MINNEAPOLIS (WCCO) – Gov. Tim Walz will announce tomorrow if Minnesota schools can safely reopen in the fall because of the COVID-19 pandemic.

The decision comes as the President is threatening to withhold classroom funding in schools that don’t reopen.

READ MORE: 3 Teens Arrested In Connection To Drive-By Shootings In Northern Minnesota

In Minnesota, that’s hundreds of millions of dollars. The state spends $13 billion a year on public schools; 95% of it comes from Minnesota taxpayers.

However, the federal government funds Minnesota school programs too. In 2019, it provided a total of $833 million.

President Trump, however, is threatening to withhold funding from schools that don’t reopen this fall. He’s made several tweets and public comments, like when he said on July 6 that “SCHOOLS MUST OPEN IN THE FALL!!!”or on July 8 that he “may cut off funding if not open!” 

Education Secretary Betsy DeVos agrees. She told Fox News that “American investment in education is a promise to our families. If schools are not going to re-open and not fulfill that promise, they shouldn’t get the funds.”

Federal government funding helps pay for some of Minnesota’s most important programs for low-income and disadvantaged children, including students experiencing homelessness and special education learners. The programs also address racial disparities, school lunches, and Head Start.

Here’s a partial list of 2019 federal funding for Minnesota Schools:

  • U.S. Department of Education: $510 million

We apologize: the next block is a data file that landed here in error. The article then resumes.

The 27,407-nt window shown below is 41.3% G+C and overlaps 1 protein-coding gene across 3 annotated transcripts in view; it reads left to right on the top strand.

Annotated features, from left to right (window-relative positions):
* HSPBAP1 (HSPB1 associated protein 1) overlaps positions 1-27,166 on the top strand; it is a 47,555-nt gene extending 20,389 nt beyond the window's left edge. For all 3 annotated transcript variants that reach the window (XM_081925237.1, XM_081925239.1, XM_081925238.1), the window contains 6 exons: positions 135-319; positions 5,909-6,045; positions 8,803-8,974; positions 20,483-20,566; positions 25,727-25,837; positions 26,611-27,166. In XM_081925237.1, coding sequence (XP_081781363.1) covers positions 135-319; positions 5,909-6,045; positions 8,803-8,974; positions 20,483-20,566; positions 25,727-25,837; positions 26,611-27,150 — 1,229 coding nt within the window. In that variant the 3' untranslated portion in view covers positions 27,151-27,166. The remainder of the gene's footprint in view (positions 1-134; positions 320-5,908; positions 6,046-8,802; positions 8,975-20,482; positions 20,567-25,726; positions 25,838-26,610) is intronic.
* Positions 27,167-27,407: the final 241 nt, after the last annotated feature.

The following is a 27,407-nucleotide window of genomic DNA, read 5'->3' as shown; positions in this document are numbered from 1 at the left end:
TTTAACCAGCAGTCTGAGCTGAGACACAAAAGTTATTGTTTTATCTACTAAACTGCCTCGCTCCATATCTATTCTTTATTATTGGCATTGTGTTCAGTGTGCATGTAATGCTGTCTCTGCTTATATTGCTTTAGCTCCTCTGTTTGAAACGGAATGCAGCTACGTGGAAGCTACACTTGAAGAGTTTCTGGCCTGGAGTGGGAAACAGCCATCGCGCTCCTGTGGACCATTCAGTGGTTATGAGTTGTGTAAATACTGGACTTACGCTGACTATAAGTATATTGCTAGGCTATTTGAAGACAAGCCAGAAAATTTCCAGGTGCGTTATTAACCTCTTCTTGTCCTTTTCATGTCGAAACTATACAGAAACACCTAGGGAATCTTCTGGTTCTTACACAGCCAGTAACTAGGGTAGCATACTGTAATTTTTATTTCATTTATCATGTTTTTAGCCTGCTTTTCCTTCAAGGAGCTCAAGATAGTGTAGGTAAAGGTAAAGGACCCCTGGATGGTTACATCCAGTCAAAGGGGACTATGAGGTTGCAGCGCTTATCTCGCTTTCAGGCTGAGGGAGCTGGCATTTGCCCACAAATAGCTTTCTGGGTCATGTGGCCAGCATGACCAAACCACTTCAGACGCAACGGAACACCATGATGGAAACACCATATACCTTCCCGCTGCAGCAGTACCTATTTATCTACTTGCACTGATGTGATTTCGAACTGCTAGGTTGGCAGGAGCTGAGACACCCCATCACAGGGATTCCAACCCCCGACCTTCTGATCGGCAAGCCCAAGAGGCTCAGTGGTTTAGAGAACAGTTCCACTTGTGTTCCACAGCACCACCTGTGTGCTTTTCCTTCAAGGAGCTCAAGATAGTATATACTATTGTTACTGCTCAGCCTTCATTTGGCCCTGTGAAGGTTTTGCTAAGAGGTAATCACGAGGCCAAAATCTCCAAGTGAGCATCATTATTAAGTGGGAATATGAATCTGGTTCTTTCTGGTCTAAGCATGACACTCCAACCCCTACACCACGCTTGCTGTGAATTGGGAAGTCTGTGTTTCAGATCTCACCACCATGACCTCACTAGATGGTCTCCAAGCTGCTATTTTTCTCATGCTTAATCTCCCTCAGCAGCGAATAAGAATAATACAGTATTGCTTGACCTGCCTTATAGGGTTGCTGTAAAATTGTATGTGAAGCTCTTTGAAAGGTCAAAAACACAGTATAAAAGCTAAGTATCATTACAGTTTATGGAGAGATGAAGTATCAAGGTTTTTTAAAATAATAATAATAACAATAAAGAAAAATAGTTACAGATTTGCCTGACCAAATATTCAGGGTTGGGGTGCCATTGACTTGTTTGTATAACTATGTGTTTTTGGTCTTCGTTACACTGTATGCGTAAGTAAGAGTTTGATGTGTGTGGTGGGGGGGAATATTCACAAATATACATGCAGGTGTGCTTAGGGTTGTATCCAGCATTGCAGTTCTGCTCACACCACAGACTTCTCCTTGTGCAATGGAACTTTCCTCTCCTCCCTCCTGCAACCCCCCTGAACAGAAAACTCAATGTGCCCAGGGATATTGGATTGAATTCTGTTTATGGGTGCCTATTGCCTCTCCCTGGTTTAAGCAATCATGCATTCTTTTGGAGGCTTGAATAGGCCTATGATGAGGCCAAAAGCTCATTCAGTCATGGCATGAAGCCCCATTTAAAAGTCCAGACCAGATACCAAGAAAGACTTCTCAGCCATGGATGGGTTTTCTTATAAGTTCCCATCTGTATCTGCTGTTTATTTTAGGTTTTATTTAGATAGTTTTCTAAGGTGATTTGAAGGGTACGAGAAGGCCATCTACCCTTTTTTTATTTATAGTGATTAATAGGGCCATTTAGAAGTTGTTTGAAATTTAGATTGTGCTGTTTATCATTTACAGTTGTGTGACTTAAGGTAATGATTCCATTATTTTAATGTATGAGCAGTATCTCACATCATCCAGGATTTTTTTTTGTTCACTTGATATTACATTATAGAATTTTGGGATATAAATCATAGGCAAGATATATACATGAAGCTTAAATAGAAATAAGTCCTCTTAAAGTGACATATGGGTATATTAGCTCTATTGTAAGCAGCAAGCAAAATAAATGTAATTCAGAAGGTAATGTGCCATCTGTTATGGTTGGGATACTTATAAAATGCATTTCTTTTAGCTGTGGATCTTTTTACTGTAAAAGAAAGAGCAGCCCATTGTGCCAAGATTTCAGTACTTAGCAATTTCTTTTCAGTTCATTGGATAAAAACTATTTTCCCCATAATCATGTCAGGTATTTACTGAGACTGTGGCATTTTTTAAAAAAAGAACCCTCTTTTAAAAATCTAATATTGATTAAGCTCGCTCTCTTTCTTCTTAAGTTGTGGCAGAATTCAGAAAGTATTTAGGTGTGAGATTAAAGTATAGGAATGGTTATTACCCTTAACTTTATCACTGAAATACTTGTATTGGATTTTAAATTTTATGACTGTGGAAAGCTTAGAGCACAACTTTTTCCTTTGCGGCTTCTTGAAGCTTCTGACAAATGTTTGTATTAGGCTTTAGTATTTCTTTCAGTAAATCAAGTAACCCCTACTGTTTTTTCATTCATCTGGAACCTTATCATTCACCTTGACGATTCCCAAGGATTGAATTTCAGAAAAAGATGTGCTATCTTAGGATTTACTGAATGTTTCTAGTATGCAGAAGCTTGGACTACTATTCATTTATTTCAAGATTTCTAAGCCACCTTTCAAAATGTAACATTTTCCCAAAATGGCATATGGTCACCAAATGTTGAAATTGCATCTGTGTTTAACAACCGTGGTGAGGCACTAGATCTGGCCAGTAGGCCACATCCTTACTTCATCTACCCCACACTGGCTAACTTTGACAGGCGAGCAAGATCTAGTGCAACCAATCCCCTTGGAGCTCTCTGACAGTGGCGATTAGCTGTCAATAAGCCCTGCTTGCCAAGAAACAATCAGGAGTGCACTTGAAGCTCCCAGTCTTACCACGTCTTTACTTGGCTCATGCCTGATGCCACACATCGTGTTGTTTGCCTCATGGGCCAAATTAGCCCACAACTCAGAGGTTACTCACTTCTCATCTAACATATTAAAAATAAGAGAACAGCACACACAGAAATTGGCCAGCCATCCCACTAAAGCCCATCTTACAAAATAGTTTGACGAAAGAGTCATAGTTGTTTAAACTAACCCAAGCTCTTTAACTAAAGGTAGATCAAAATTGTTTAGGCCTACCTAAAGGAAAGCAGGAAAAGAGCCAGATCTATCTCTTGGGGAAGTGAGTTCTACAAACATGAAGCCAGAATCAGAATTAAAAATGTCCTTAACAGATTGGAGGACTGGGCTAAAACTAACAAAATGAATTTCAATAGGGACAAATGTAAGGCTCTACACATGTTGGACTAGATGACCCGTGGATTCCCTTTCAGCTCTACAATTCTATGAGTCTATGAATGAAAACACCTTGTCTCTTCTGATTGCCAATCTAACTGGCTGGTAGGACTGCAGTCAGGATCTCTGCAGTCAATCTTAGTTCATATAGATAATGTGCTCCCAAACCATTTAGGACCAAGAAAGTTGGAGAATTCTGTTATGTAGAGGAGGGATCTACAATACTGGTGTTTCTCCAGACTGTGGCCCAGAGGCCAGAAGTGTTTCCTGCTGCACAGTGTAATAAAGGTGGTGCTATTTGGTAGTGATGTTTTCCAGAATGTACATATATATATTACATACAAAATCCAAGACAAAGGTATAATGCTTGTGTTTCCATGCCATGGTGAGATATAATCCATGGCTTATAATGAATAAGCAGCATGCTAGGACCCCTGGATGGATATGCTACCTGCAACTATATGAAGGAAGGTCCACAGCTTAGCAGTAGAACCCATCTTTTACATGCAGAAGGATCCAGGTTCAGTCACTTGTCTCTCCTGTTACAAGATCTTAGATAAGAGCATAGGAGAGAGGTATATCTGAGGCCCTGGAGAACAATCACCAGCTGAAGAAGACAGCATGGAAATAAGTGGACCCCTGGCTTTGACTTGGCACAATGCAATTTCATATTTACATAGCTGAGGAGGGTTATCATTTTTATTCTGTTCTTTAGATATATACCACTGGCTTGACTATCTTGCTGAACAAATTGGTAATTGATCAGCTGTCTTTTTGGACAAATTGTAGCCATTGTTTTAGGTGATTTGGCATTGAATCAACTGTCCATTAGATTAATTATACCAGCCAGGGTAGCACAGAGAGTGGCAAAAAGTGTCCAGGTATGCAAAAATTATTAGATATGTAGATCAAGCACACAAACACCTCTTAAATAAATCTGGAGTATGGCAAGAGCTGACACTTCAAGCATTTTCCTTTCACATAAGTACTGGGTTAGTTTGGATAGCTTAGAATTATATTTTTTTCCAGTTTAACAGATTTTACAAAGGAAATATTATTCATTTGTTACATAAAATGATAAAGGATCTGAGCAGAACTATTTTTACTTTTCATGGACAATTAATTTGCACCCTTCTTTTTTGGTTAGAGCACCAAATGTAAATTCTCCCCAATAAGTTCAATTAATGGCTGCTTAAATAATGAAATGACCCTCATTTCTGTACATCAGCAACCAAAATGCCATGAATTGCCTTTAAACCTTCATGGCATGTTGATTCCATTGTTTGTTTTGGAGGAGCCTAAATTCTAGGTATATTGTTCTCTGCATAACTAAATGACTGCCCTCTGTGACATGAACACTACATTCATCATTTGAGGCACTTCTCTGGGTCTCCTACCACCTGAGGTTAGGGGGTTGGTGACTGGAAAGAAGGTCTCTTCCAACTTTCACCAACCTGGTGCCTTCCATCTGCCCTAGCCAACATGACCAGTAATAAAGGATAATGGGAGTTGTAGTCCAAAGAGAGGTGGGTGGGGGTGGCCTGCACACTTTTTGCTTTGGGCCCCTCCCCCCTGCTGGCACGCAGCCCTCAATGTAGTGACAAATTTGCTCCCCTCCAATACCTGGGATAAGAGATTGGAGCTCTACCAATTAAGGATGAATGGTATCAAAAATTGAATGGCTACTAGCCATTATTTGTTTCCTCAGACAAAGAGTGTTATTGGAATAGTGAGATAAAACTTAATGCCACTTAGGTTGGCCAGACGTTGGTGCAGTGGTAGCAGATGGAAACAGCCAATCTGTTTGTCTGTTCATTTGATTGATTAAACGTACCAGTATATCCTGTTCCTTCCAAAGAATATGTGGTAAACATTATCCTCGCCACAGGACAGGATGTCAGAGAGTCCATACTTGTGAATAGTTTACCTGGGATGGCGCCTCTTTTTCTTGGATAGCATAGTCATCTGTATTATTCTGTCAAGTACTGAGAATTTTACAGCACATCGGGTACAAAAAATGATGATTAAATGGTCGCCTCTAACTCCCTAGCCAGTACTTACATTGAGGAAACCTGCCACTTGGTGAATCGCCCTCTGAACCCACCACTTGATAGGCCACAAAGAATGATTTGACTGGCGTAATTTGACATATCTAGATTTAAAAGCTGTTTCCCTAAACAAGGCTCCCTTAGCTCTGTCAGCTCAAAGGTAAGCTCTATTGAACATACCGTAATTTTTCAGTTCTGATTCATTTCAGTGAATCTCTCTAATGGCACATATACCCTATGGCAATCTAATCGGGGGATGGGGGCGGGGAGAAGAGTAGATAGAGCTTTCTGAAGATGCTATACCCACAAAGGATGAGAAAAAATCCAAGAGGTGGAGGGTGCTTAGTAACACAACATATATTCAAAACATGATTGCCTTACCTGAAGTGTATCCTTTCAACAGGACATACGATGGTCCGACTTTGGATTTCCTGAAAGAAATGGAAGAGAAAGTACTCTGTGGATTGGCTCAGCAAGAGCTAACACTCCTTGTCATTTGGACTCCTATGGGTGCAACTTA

• U.S. Department of Agriculture: $320 million for school nutrition programs
  • Institute of Museum & Library Service: $3.1 million.
  • Health and Human Services: $525,000, including Head Start.
READ MORE: Sen. Tina Smith Cosponsors Bill That Aims To Expand SCOTUS, Abolish Filibuster: ’Doing Nothing Is Not An Option’

It’s a serious threat to families who use the federal education programs. Yet despite the tough talk and the tweets and the headlines, Minnesota education officials say they haven’t heard anything official from anyone in Washington.

A Minnesota Department of Education spokesperson says the state has not received any direction ordering it to use one back-to-school model or another, or that whatever Minnesota decides will be tied to federal funding.

Here’s a statement from MDE:

We haven’t received any direction from the U.S. Department of Education ordering us to use one educational model or another. We also have not been told that our guidance to Minnesota schools about the 2020-21 school year will be tied to federal funding in any way.

The latest Republican coronavirus relief package in Congress appears to line up with the President’s wishes, earmarking much-needed future coronavirus safety funds only to schools re-opening with in-person learning.

But no, say legal experts: the President cannot legally withhold any federal funding already passed by Congress and signed into law.

The Minnesota Department of Education concurs:

Federal funds that Minnesota schools receive are allocated through federal legislation that has been passed through Congress. The executive branch cannot unilaterally change the terms of that legislation without some act of Congress, so we firmly believe the White House or the U.S. Department of Education cannot currently withhold any federal dollars that Minnesota schools receive.

That’s Reality Check.

MORE NEWS: Minneapolis Teachers To Picket Thursday, Call For More Support Amid Pandemic

Here are some of the sources we used for this week’s Reality Check: